New lines to learn as sculptors seek the spotlight
by Sarah Mather

Soaring, flame-like, bronze waves and swinging, speckled, blue bubbles are just a few of the sculptures bringing the Enriched Bread Artist’s studio to life.

The National Capital Network of Sculptors are holding their 20th anniversary sculpture exhibit this month at the EBA’s studio.

The exhibit, featuring work from 25 Ottawa sculptors, began on Nov. 18 and will run until Nov. 28. The Network of Sculptors is a group of dedicated sculptors who meet regularly to discuss their art and exchange ideas.

They organize and produce many exhibits, including this month’s, to show and sell their work.

The anniversary exhibit is designed to promote the art of sculpting. Shaukat Chaney, president of the Network of Sculptors, says the network wants to increase awareness of three-dimensional art.
“There is a lot more funding and attention for arts like drama
and music, so we really have to promote ourselves,” says Chaney. To celebrate the anniversary, the organizers decided to make some changes to this year’s show.
Unlike previous years, this exhibit has a theme: “The Poetry of Sculpture.”

“It’s our 20th anniversary, we wanted to make this a very special show, so we decided to have a theme for the show,” says Chaney.
The artists have coupled their sculptures with poems, bringing two art forms together and enhancing the meaning of their work.

“Poetry and . . . sculpting are two very important art foundations. (This exhibit) brings the two disciplines together,” says sculptor Graham Smith.

Bill Alexander, Centretown News
Sculptors say promotion is the key for their work to find an audience in Ottawa.

Some have written the poems themselves, while others have selected poems that mesh well with their pieces. The studio is filled with deliberately scattered white podiums supporting the wide variety of sculptures. Sculptures range from glossy abstract birds carved from stone to mountainous terrain-like sculptures made from shimmering gold nails.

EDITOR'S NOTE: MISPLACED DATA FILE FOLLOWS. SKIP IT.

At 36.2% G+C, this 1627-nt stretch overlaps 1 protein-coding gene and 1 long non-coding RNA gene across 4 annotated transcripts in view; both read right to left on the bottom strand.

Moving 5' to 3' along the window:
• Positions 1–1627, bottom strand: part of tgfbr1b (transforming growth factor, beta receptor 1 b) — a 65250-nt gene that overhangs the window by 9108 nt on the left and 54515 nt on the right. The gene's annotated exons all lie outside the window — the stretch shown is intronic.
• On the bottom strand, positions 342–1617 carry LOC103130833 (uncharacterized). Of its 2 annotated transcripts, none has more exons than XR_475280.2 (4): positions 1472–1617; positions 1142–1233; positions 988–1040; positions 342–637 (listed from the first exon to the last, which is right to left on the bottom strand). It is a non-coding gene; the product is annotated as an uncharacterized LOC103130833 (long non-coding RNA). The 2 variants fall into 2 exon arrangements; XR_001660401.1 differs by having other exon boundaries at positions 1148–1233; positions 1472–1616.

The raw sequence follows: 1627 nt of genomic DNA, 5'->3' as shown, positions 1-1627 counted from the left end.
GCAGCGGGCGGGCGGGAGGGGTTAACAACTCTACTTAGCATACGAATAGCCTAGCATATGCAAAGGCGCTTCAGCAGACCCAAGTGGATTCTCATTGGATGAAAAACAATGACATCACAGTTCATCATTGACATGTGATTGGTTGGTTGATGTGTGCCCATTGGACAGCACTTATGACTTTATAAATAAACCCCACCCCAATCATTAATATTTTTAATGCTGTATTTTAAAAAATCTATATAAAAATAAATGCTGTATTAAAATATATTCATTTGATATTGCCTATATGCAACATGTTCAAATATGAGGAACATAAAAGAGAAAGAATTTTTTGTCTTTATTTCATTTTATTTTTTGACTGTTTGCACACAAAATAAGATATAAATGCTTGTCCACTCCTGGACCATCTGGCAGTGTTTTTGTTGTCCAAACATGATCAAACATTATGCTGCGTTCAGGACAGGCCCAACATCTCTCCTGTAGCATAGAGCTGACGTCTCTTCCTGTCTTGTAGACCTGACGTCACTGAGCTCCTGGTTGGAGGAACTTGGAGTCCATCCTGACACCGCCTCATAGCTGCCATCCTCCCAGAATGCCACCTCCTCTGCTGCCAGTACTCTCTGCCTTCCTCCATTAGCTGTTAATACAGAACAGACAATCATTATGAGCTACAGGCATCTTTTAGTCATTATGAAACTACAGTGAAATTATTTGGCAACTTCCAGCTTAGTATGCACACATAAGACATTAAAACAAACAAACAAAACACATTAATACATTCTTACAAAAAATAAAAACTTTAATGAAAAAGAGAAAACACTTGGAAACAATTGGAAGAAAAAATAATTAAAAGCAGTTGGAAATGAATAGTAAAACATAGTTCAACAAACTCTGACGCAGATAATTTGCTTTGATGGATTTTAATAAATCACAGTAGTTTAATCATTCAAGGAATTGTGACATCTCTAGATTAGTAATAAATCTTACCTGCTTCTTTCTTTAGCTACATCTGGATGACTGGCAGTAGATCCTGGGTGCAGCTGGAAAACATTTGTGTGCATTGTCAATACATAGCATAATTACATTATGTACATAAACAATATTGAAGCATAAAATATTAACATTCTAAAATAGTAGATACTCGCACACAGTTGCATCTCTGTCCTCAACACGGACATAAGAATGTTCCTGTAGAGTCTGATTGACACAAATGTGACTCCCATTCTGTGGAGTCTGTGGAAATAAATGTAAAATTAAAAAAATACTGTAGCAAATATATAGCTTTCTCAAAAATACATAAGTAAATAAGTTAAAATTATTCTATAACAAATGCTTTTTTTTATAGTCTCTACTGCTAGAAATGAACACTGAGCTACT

This year, the artists were asked to submit their work to a three-person jury that selected the finest pieces. The jury consisted of a sculpting teacher from the Ottawa School of Art, a CBC art critic and an assistant curator from the National Art Gallery.

“It’s good for us, it challenges us to improve our work and keeps us on our toes,” says Chaney. At least six sculptors are always present at the exhibit, allowing the public to learn more about the piece and the stories behind them.

“Part of the fun (for the public) is finding out that story and better understanding the art,” says sculptor Svetlana Swinimer. Swinimer points out that without speaking to the sculptor, people wouldn’t understand that “Bjorn – The Snowboard Man,” a sculpture of a detailed bronze snow boarder balancing himself on a glistening white rock, was inspired by the artist’s snow boarding grandson and her son who skied to the North Pole.

Chaney says sculpting is an extremely personal and spiritual experience. He says while everyone develops their creative visions in different ways, he finds his from the stones he sculpts. He says he doesn’t design the sculpture first. Rather, he develops his ideas while working with the stone.

“I look for a relationship with the stone. I look for a dialogue between me and the stone. I see something coming to life out of the stone,” says Chaney. What began as a rough lump of chlorite stone has become a graceful grey stone fish that glides above sea green waves made of bronze. Chaney says he saw the fish in the stone and just went with the vision. He says everyone has been working long and hard to produce this show, but that it’s worth it.

“You do it because you have passion for the field,” Chaney says.